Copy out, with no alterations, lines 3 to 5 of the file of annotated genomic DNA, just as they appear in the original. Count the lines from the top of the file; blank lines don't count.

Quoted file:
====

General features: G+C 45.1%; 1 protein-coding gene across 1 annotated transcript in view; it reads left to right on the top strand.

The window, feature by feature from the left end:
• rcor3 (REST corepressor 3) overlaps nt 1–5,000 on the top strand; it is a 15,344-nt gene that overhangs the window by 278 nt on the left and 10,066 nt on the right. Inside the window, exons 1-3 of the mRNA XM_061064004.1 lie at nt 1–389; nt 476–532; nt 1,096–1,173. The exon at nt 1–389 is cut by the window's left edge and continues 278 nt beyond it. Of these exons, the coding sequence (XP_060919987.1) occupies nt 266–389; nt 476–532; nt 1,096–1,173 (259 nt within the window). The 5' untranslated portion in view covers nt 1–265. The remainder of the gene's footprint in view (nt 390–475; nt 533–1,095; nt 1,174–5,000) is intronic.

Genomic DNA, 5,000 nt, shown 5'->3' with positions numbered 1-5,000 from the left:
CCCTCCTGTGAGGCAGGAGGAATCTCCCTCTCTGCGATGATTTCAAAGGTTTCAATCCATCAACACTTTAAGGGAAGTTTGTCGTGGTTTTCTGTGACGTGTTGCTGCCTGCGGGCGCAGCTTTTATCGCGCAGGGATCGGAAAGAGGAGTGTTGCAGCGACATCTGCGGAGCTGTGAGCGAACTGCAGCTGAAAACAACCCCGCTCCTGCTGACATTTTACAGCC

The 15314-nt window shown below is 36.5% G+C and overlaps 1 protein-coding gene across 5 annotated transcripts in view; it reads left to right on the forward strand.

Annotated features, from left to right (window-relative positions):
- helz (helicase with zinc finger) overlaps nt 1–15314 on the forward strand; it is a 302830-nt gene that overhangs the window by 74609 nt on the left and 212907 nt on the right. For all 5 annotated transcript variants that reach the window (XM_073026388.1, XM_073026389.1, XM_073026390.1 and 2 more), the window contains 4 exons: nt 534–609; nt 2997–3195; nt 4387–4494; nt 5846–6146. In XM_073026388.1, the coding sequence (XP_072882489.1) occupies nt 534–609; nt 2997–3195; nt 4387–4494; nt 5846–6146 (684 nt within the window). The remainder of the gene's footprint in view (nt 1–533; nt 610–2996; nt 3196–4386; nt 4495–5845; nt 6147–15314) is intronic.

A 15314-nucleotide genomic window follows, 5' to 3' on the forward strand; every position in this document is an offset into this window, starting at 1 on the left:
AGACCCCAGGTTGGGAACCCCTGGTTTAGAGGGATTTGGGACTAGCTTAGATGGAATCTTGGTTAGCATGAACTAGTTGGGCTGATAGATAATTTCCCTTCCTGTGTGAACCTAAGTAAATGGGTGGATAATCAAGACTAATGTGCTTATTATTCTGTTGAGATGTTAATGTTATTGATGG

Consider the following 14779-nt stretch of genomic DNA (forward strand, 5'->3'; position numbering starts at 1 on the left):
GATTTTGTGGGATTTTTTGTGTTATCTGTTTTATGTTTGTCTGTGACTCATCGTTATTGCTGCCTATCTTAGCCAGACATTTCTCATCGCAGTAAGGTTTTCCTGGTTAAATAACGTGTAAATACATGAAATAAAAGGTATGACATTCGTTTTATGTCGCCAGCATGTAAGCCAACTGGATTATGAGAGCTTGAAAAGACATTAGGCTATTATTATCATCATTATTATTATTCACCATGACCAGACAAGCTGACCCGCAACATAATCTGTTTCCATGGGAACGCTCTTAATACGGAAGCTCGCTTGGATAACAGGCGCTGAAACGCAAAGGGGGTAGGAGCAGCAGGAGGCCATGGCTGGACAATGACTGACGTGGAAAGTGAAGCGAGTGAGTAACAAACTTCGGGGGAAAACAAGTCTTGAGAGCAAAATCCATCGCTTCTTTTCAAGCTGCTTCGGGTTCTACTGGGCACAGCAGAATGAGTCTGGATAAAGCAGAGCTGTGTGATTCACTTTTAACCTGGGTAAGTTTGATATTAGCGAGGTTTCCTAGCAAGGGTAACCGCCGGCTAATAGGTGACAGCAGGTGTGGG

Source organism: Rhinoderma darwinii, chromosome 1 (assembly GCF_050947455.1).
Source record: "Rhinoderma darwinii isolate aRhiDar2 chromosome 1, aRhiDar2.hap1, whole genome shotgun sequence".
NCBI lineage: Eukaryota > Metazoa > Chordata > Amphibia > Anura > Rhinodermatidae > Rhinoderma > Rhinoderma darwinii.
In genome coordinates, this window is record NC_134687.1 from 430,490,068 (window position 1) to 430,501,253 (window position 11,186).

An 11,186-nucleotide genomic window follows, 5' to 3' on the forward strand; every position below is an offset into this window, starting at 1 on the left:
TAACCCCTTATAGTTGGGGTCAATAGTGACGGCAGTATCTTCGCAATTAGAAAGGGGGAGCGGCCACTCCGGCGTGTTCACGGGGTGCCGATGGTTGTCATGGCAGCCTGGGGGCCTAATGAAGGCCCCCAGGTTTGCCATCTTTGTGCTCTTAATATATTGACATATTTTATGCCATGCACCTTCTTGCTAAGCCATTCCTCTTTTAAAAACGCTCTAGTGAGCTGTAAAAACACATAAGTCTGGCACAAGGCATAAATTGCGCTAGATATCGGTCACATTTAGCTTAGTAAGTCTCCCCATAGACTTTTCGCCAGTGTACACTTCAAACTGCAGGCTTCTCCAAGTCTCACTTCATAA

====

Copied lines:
• rcor3 (REST corepressor 3) overlaps nt 1–5,000 on the top strand; it is a 15,344-nt gene that overhangs the window by 278 nt on the left and 10,066 nt on the right. Inside the window, exons 1-3 of the mRNA XM_061064004.1 lie at nt 1–389; nt 476–532; nt 1,096–1,173. The exon at nt 1–389 is cut by the window's left edge and continues 278 nt beyond it. Of these exons, the coding sequence (XP_060919987.1) occupies nt 266–389; nt 476–532; nt 1,096–1,173 (259 nt within the window). The 5' untranslated portion in view covers nt 1–265. The remainder of the gene's footprint in view (nt 390–475; nt 533–1,095; nt 1,174–5,000) is intronic.

Genomic DNA, 5,000 nt, shown 5'->3' with positions numbered 1-5,000 from the left:
CCCTCCTGTGAGGCAGGAGGAATCTCCCTCTCTGCGATGATTTCAAAGGTTTCAATCCATCAACACTTTAAGGGAAGTTTGTCGTGGTTTTCTGTGACGTGTTGCTGCCTGCGGGCGCAGCTTTTATCGCGCAGGGATCGGAAAGAGGAGTGTTGCAGCGACATCTGCGGAGCTGTGAGCGAACTGCAGCTGAAAACAACCCCGCTCCTGCTGACATTTTACAGCC